Globally, We're Eating Too Much Salt

Dorian Martin Health Guide
  • You’ve heard the old adage that someone is worth their salt. Well, new research indicates that our salt intake actually may be compromising the health of people around the world because we're eating too much.

    A new study presented at the American Heart Association’s Nutrition, Physical Activity and Metabolism and Cardiovascular Disease Epidemiology and Prevention 2013 Scientific Sessions looked at the amount of salt consumed around the word globally. The researchers reviewed 247 surveys of adult sodium intake in order to determine the level, which was classified by age, gender, region and nation between 1990 and 2010. This effort was part of the 2010 Global Burden of Diseases Study, an international collaborative study by almost 500 scientists representing 303 institutions located in 50 nations.

    Add This Infographic to Your Website or Blog With This Code:

    The researchers found that people around the world consumed nearly 4,000 milligrams of sodium daily in 2010. This salt came from a variety of sources, including table salt and soy sauce added when cooking as well as commercially prepared food. In comparison, the American Heart Association recommends that people limit the amount of sodium they consumed to less than 1,500 milligrams a day (which is the equivalent of less than 1 teaspoon of table salt). The World Health Organization (WHO) recommended a slightly higher amount at less than 2,000 milligrams a day.

    The researchers’ analysis found that 181 of 187 countries exceeded the WHO’s recommendations. Those countries represent 99 percent of the world’s population.  Furthermore, 119 countries exceeded the WHO recommendation by more than 1,000 milligrams of salt per day. That figure represents 88 percent of the world’s population.

     The highest sodium intake was in Kazakhstan, where residents consumed a daily amount of 6,000 milligrams, which was three times the WHO recommendation. Residents from two other countries – Mauritius and Uzbekistan – consumed just below the 6,000 milligram amount daily.

    Residents of Kenya and Malawi consumed the lowest daily amounts at approximately 2,000 milligrams per day. Furthermore, Kenya was the only country that had an average consumption that met the American Heart Association’s recommended daily allotment. In comparison, the United States’ daily consumption by individual was right around 3,600 milligrams a day.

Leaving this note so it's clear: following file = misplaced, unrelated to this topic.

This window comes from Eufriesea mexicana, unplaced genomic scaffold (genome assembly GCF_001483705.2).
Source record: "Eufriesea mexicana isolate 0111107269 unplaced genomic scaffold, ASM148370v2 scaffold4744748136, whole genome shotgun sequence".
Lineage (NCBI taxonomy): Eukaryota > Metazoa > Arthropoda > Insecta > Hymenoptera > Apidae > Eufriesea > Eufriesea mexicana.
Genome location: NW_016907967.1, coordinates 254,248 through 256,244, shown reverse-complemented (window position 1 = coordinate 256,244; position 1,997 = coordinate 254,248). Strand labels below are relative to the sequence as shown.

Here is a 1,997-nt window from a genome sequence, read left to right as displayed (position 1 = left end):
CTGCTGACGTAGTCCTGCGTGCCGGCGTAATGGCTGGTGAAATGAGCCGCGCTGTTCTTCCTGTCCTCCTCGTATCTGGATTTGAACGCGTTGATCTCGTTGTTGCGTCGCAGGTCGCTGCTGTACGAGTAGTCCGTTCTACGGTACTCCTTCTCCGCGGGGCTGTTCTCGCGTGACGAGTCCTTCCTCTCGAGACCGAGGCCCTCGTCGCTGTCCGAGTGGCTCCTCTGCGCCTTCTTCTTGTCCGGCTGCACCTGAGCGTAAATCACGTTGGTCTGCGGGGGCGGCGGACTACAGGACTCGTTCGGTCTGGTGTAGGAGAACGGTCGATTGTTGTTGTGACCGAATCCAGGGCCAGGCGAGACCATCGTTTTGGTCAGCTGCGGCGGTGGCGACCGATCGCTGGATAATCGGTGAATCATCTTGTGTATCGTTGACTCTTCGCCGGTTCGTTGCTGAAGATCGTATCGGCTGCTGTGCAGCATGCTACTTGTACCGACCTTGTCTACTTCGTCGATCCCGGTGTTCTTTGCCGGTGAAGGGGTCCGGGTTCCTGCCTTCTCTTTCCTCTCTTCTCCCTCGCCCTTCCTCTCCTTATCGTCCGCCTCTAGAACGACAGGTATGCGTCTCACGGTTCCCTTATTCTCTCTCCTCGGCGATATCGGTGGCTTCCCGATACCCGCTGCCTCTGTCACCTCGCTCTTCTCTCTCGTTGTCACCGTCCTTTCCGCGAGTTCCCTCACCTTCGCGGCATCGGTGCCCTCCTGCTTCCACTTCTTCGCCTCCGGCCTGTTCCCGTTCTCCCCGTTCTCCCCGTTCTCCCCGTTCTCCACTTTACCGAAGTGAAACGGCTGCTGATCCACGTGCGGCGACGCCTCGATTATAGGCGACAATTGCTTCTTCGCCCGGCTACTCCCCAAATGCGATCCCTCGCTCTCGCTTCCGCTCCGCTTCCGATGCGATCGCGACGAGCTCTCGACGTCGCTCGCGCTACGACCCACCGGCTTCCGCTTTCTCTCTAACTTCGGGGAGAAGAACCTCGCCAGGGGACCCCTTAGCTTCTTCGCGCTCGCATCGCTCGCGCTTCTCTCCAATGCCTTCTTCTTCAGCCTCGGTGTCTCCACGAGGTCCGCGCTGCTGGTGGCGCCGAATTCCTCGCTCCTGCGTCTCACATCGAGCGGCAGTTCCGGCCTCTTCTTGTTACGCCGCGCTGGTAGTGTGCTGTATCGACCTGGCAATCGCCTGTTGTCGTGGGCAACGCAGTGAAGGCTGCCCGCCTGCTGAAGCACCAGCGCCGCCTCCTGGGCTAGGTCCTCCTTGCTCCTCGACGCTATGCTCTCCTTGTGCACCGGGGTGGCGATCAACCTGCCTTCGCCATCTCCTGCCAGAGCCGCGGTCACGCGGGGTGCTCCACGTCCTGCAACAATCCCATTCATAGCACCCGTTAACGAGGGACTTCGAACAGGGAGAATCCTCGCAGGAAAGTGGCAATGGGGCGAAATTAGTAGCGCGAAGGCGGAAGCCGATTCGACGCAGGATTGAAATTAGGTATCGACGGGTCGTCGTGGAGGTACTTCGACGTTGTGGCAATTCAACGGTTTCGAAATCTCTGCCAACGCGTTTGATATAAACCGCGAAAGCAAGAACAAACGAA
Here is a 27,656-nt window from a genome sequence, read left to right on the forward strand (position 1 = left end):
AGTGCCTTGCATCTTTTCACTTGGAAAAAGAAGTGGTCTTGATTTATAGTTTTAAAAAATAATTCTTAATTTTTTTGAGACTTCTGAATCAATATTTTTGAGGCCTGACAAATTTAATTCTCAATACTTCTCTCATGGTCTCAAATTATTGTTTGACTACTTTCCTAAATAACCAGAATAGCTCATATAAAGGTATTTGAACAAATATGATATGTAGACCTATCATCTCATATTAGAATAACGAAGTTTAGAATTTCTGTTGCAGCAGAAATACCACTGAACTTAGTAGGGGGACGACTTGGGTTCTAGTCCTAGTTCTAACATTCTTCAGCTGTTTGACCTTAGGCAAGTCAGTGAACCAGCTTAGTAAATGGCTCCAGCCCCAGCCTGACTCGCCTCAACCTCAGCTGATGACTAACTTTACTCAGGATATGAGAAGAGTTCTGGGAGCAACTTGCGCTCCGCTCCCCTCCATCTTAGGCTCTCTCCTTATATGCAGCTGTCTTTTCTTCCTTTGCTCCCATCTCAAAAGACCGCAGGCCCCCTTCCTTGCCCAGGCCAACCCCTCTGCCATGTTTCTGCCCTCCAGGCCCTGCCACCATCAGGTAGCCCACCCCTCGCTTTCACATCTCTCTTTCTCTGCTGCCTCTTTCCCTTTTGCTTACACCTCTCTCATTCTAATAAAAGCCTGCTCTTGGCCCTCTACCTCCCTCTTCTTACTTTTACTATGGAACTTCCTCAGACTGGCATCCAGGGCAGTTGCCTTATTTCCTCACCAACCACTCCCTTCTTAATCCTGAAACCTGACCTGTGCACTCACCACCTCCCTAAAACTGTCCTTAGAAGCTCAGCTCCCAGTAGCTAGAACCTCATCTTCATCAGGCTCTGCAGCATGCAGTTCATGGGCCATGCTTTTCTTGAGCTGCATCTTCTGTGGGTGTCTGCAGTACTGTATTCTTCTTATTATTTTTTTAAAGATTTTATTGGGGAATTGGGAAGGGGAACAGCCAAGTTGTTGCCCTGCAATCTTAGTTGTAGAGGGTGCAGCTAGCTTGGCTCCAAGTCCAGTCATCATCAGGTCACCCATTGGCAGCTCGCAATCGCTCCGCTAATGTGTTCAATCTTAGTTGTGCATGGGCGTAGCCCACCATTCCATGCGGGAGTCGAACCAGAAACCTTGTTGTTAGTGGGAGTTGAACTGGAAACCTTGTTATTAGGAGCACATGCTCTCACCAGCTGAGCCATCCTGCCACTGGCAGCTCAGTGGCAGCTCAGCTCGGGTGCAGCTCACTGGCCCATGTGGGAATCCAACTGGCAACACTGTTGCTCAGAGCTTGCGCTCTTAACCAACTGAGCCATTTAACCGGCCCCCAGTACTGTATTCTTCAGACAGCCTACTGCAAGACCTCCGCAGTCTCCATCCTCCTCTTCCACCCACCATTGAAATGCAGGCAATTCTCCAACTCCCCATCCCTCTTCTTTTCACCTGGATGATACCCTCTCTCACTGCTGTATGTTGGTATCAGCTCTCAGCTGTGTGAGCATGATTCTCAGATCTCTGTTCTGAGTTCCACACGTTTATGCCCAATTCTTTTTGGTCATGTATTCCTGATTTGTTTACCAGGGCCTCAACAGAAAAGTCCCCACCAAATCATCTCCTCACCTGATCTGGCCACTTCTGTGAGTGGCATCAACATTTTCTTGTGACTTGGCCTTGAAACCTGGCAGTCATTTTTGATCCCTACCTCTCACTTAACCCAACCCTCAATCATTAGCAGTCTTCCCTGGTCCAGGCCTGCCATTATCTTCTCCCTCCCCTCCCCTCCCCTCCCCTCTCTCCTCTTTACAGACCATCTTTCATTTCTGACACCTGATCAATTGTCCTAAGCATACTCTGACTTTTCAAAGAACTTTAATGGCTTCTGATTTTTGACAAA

So what can you use to flavor foods in order to lower your salt intake? Harvard University’s School of Public Health recommends the following:

    • Herbs and spices – These flavorings not only can help flavor foods, they also often have health benefits. Some research has indicated these substances may help with chronic conditions, such as heart disease, diabetes and cancer. So where do you get these flavorings? I have flower pots full of a variety of herbs -- thyme, sage, rosemary, chives and oregano in my courtyard to use to flavor foods (and just purchased basil to plant for the summer). But if you don’t have these available, you can definitely use dried versions of these herbs. Spices such as cinnamon, curry, nutmeg, saffron or paprika also can add a tasty element to your foods.
    • Citrus oils and peel – Lemon juice, lime juice and orange juice can add a jolt of citrus to foods. In addition, you can use the zest from the peel to add flavor and aroma to a dish.
    • Oils and vinegars - You can use oils such as olive oil along with citrus, herbs and spices to make a marinade. (For instance, I just did one the other day with chicken that used olive oil and basil pesto that was rather tasty). Other fragrant oils can add interest to meals, such as sesame oil, walnut oil or pumpkin seed oil. Vinegars also come in a wide variety of tastes, such as balsamic vinegar and champagne vinegar. You also can find flavored vinegars, like tarragon vinegar.
    • Reduced- or No-Sodium Salt – These salt substitutes use potassium chloride, which tastes similar to sodium chloride. The Harvard School of Public Health warns that this type of salt isn’t recommended for cooking since it displays a bitter aftertaste after being heated. Be aware that sodium-free substitutes are 100 percent potassium chloride while “lite” salts have up to 50 percent of the table salt replaced with potassium chloride. You need to check with your doctor prior to trying one of these salt substitutes, since they can be dangerous for people who are taking medications that can increase potassium levels in the blood stream or who have trouble flushing excess potassium from their systems.

    As I've noted above, there are ways to lower your salt intake and protect your cardiovascular health. Try a few of these methods and you can still enjoy your food while protecting your cardiovascular system.

  • Primary Sources for This Sharepost:

    Add This Infographic to Your Website or Blog With This Code:

    American Heart Association. (2013). Adults worldwide eat almost double daily AHA recommended amount of sodium. American Heart Association Meeting Report.

    Anderson, J., et al. (2012).  Sodium in the diet. Colorado State University Extension.

    Harvard School of Public Health. (nd.) Salt substitutes. Harvard University.

Published On: March 22, 2013